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Law School Writing Center

Punctuation

When may I use a semicolon?

A semicolon can be used only to connect two full sentences (two complete ideas).

A semicolon may not be preceded or followed by a sentence fragment.

Needs Improvement:

The weather report predicted five days of heavy rain; a warm, sunny day instead.

Improved:

The weather report predicted five days of heavy rain; however, the next day was warm

and sunny instead.

 

When should I use a colon?

A colon must be preceded by a full sentence (a complete idea). A colon may be followed

by a list, a fragment serving as an explanation of the idea expressed in the full sentence

preceding the colon, or another full sentence. A colon may not be preceded by the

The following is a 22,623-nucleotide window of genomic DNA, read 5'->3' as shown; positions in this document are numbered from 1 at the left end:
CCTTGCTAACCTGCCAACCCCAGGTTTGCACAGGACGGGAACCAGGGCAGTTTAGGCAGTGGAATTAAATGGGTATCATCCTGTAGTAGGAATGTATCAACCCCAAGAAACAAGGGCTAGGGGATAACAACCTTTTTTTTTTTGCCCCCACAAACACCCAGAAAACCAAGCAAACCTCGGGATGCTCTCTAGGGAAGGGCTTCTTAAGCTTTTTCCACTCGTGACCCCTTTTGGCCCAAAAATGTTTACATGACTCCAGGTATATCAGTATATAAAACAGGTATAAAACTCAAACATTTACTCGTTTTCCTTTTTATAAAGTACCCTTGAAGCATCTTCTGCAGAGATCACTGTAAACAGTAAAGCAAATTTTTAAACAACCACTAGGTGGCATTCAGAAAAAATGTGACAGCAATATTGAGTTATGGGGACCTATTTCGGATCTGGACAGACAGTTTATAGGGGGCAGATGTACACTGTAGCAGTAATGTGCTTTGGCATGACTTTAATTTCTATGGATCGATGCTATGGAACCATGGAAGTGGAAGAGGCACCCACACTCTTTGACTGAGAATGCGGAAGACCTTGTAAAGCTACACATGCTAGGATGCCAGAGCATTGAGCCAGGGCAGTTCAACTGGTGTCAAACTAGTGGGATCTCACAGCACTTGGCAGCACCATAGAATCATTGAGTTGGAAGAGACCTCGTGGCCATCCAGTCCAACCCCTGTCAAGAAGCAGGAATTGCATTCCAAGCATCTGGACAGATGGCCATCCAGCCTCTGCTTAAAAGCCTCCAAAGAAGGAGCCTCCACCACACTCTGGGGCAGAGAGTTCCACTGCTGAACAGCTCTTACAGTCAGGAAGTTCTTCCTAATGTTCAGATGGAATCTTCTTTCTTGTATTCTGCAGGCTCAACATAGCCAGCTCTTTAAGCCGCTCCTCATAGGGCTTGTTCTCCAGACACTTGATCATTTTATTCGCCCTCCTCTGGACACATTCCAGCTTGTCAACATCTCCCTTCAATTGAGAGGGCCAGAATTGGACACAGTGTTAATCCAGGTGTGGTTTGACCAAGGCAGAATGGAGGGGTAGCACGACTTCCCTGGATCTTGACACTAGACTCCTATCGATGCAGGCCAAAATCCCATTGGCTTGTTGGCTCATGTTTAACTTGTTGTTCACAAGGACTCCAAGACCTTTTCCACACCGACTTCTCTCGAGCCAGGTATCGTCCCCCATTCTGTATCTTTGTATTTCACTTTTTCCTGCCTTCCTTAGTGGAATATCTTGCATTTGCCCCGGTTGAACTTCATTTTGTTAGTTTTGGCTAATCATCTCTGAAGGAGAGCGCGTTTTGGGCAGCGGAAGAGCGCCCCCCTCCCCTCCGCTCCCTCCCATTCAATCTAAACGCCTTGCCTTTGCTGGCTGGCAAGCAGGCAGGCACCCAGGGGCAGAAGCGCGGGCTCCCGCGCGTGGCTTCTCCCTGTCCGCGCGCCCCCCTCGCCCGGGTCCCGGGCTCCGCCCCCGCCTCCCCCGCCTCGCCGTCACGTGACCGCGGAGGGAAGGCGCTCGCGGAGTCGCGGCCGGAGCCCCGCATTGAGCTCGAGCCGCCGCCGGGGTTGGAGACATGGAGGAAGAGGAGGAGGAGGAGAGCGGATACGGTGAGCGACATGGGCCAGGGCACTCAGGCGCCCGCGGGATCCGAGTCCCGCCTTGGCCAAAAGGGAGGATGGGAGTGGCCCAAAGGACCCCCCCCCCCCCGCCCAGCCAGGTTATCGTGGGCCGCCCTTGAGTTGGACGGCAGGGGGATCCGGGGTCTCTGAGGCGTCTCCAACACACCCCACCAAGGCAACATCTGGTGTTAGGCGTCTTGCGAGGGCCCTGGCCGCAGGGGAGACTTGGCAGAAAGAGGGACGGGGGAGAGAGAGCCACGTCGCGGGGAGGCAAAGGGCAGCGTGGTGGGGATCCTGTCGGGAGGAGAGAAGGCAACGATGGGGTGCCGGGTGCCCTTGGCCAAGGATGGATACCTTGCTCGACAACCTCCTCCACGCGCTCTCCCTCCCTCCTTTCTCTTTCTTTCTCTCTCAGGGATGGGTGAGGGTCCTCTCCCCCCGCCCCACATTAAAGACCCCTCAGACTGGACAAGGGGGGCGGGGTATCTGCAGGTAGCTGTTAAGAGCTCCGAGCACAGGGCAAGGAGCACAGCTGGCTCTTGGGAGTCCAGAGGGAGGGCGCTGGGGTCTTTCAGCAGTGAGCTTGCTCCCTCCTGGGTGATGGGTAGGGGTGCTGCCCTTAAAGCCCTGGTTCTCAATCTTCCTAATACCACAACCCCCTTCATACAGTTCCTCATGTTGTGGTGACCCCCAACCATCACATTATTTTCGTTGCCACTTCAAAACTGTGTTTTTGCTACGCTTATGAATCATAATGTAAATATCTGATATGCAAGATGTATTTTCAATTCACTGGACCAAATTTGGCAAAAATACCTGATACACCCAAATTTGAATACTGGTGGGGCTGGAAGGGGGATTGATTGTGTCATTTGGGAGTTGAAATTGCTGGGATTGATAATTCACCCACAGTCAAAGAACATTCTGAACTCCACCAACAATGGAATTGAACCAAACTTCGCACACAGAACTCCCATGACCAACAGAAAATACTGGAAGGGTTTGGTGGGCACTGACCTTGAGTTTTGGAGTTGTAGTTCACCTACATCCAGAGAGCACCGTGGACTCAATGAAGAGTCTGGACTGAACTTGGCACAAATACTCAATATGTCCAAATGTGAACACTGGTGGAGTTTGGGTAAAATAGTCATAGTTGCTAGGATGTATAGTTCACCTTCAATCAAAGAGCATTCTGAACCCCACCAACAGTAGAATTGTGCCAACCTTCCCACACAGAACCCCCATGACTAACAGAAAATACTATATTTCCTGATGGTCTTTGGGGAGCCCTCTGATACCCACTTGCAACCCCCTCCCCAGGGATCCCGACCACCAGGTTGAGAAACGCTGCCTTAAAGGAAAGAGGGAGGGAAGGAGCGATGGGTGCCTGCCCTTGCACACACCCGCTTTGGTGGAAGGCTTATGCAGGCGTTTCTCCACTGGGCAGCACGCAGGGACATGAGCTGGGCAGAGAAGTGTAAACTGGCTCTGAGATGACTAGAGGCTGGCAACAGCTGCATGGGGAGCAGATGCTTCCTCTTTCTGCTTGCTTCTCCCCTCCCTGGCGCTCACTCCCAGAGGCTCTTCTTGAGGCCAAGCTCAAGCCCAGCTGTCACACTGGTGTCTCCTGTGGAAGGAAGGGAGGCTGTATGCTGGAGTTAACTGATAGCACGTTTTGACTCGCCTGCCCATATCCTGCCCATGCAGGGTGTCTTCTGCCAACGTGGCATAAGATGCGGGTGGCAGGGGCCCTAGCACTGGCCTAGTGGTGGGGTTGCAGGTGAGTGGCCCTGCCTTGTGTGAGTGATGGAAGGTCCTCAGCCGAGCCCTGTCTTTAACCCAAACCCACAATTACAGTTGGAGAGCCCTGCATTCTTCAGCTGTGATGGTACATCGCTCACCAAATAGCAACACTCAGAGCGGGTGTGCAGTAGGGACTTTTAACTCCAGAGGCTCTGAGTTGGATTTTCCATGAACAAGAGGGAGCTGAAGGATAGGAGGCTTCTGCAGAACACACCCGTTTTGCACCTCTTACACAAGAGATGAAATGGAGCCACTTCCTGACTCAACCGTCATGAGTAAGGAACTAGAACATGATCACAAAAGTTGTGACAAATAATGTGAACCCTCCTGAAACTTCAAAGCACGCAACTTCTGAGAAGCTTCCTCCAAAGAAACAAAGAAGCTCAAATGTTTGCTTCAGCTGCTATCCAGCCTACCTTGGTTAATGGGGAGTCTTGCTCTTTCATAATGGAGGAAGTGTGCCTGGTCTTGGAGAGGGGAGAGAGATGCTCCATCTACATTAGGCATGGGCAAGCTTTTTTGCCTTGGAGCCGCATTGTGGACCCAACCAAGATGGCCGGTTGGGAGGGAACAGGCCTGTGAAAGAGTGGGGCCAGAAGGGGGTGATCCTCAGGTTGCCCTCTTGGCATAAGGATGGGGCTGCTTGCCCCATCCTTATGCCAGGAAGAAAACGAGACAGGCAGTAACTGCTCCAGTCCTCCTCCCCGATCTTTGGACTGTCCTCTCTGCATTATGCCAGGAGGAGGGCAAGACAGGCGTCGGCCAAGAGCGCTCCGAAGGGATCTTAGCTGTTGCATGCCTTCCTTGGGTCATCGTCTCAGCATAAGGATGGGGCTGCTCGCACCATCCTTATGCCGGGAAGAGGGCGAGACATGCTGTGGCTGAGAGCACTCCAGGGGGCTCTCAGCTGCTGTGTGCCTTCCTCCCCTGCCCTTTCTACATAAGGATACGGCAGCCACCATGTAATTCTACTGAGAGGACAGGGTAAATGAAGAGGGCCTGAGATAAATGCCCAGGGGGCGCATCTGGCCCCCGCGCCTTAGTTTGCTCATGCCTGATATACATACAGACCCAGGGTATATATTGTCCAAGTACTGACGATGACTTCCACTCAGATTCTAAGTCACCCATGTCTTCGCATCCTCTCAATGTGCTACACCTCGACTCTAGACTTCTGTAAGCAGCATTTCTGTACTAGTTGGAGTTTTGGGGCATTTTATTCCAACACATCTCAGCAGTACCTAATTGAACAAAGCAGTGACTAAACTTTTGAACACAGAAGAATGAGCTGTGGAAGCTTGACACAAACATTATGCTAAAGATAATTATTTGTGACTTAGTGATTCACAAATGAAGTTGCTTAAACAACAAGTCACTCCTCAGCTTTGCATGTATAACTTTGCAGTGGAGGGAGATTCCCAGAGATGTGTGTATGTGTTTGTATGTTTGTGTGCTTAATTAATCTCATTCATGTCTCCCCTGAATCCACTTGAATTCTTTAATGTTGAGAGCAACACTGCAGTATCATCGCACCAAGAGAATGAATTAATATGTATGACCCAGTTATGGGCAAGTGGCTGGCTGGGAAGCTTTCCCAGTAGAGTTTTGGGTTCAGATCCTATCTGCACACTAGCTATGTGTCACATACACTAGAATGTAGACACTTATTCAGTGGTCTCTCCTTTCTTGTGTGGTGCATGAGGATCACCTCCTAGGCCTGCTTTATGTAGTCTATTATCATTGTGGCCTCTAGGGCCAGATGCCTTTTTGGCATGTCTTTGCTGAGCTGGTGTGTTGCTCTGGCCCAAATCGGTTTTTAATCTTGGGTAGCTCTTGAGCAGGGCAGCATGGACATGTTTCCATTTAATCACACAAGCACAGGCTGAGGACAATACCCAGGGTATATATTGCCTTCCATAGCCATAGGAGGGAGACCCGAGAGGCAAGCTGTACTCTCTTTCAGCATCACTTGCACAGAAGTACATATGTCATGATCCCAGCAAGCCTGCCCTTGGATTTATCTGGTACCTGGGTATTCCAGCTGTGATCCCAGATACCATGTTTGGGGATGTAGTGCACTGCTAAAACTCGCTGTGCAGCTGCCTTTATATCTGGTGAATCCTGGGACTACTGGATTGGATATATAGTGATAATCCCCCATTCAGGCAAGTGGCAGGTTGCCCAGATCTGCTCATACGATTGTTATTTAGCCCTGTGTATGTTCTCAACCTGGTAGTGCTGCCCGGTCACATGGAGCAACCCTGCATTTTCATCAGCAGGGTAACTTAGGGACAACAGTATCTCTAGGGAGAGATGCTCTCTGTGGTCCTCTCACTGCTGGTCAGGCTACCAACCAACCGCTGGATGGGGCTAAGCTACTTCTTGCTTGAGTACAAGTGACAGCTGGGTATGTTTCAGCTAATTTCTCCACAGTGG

phrases “for example,” “such as,” or something equivalent, as these phrases indicate

that a fragment precedes the colon.

Needs Improvement:

The very hungry caterpillar ate many different kinds of food on Saturday, such as:

chocolate cake, ice cream, pie, sausage, salami, cheese, candy, and watermelon.

Improved (two acceptable versions):

The very hungry caterpillar ate many different kinds of food on Saturday, such as

chocolate cake, ice cream, pie, sausage, salami, cheese, candy, and watermelon.

The very hungry caterpillar ate many different kinds of food on Saturday, such as the

following: chocolate cake, ice cream, pie, sausage, salami, cheese, candy, and

watermelon.

 

Where should I put an apostrophe?

Singular noun → apostrophe goes before “s” → The cat’s paws. The child’s books.

Regular plural noun → apostrophe goes after “s” → The cats’ paws.

Irregular plural noun → apostrophe goes before “s” → The children’s books.